Quick Sips is our way of highlighting beer events, tap takeovers and other notable beer news around the city of Chicago. If you’d like to submit something to be included in the next Quick Sips, please email us at [email protected]
Recently dubbed the “beer capital of America,” Chicago will soon welcome an entirely new brewing concept to the city. Pilot Project Brewing will be Chicago’s first formal brewing incubator – a space for experimentation and collaboration.
Set to open by early summer at 2140 N. Milwaukee Ave., Pilot Project introduces the city to the incubation concept, adopted at brewing spaces across the country such as Rocky Mount Mills and Labrewatory. All who brew are welcome at Pilot Project, from amateur homebrewers looking to kickstart a professional career, to existing breweries in search of an outlet for experimenting with flavors, styles, and peers.
Nine years ago when Shaun Berns, his wife Brittany and best friend Evan Morris were working at RAM Restaurant & Brewery, they had talked about one day opening their own brewery. The three made their way from RAM to More Brewing which opened in July of 2017. Less than two years later, the three are ready to open up their own brewery – Phase Three Brewing Company.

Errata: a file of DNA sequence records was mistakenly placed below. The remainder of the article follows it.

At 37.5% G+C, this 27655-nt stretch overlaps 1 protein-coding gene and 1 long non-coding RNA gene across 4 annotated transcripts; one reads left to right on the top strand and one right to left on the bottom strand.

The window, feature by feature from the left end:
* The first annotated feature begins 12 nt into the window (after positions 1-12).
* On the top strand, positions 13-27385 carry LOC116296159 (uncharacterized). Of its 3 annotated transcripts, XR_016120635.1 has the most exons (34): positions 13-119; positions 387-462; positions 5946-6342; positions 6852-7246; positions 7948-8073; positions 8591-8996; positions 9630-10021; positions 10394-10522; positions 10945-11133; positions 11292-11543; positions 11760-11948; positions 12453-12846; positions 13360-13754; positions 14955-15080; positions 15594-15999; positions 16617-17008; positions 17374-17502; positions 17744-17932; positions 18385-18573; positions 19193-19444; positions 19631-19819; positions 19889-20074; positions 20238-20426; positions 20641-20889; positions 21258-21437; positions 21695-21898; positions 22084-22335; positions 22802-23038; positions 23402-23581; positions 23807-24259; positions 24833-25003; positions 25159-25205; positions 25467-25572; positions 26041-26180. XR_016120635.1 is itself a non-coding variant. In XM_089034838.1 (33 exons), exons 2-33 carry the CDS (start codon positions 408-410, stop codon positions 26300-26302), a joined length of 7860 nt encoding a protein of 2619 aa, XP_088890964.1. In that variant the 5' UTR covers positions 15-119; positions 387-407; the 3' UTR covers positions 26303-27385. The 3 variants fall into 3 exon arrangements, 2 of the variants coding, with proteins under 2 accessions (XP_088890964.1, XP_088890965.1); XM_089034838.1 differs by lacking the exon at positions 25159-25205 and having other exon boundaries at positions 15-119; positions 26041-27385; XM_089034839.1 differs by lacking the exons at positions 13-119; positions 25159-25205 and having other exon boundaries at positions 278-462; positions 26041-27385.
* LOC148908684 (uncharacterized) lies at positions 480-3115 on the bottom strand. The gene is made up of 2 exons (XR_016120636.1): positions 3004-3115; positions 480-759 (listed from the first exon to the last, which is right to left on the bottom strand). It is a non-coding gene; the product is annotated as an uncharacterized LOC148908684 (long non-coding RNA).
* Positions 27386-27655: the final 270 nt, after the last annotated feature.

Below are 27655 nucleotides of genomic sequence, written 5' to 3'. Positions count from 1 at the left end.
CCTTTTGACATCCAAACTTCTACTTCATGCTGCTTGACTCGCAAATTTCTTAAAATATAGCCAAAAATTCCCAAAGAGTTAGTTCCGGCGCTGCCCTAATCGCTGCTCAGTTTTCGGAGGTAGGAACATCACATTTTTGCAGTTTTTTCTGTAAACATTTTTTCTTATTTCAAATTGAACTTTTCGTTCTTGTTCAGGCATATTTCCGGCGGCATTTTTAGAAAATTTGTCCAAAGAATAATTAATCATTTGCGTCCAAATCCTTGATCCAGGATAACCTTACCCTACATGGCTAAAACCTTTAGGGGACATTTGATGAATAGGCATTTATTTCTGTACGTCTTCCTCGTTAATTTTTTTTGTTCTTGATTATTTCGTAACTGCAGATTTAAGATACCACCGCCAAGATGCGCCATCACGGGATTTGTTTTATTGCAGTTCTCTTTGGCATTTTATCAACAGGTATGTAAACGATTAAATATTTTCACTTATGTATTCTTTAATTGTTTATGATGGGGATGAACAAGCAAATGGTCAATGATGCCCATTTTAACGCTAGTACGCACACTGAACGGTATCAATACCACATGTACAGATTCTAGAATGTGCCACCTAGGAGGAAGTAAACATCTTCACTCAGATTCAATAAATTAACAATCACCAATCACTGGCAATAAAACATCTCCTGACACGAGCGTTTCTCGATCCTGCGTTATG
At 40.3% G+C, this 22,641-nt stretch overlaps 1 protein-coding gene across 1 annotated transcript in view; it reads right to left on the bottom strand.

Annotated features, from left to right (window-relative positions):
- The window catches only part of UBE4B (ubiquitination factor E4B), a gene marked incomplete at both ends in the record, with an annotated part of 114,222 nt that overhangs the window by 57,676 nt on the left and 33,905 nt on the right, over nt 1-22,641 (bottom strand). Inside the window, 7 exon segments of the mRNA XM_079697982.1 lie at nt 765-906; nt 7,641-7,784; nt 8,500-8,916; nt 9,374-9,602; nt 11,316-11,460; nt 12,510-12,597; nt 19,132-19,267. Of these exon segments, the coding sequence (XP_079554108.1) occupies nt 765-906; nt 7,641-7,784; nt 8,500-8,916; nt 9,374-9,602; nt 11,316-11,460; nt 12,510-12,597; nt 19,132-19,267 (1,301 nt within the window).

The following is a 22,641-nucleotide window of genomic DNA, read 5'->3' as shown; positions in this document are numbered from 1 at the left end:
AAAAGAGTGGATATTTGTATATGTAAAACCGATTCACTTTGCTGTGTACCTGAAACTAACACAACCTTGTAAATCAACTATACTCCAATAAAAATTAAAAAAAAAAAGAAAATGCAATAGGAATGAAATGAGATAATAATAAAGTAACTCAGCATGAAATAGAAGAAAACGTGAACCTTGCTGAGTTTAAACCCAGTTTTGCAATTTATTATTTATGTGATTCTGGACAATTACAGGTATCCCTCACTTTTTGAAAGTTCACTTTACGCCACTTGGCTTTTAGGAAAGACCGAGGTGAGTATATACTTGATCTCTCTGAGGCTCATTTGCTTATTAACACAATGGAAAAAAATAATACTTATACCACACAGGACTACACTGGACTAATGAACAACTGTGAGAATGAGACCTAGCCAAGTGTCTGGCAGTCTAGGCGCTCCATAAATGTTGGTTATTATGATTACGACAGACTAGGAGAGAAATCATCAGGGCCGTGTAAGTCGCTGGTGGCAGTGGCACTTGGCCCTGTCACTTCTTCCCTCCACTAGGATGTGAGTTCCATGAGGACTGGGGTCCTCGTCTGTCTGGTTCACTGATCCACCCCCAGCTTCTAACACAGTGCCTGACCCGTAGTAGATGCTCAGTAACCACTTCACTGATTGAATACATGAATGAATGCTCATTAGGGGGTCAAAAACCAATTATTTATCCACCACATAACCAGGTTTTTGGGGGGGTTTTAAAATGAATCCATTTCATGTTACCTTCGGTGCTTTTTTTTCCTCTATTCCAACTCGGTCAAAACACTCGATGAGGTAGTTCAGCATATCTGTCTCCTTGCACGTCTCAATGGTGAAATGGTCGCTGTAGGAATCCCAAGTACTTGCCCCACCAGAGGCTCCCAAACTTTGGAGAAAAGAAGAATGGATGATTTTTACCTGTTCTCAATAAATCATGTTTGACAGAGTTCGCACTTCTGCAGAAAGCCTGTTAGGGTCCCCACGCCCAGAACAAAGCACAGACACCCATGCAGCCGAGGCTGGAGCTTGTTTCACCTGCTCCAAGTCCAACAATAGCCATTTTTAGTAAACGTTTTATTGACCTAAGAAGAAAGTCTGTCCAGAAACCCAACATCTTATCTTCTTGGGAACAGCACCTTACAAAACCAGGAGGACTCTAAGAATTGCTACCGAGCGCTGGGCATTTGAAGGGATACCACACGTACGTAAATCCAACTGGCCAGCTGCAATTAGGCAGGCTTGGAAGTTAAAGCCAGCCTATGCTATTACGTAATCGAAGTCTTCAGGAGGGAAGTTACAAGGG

Defining what makes a person a millennial has been an object of journalistic contention for years now. Is it a strong memory of 9/11, barely remembering the world pre-internet, or growing up watching single-camera sitcoms? May I humbly suggest adding one more to the list: you can identify as a member of the millennial generation if you have ever been personally victimized by a toxic black can masquerading as men’s body spray. Even if you never directly sprayed this shower-substitute on your skin in middle school, you have breathed in its foul fumes at some point during your adolescence. With scents like Apollo, Kilo, Phoenix, Tsunami and Maniac, body spray was aimed at moldable millennial minds hoping they could spray their way to cool.
Hazy IPAs and pastry stouts – so hot right now – hazy IPAs and pastry stouts. As these beers have become hotter than Derek Zoolander walking the runway and giving us Blue Steel, the larger craft breweries are following suit. Surly Brewing joins the game with their latest beers, One Man Mosh Pit and Tiramisu Funeral Bar.
Year-round offerings, especially for long-standing breweries, are special for various reasons. With Great Lakes Brewing Company (GLBC), one would be hard-pressed not to have a beer of theirs that has become a mainstay, a fall-back favorite. In 2019, Great Lakes has done something really, truly special: not just creating a new year-round, but also commemorating the people who make the brewery what it is and keep it a sustainable community. Great Lakes IPA is a welcome addition to the brewery’s already stellar cast of characters. It’s a beer I foresee fitting in nicely with old favorites.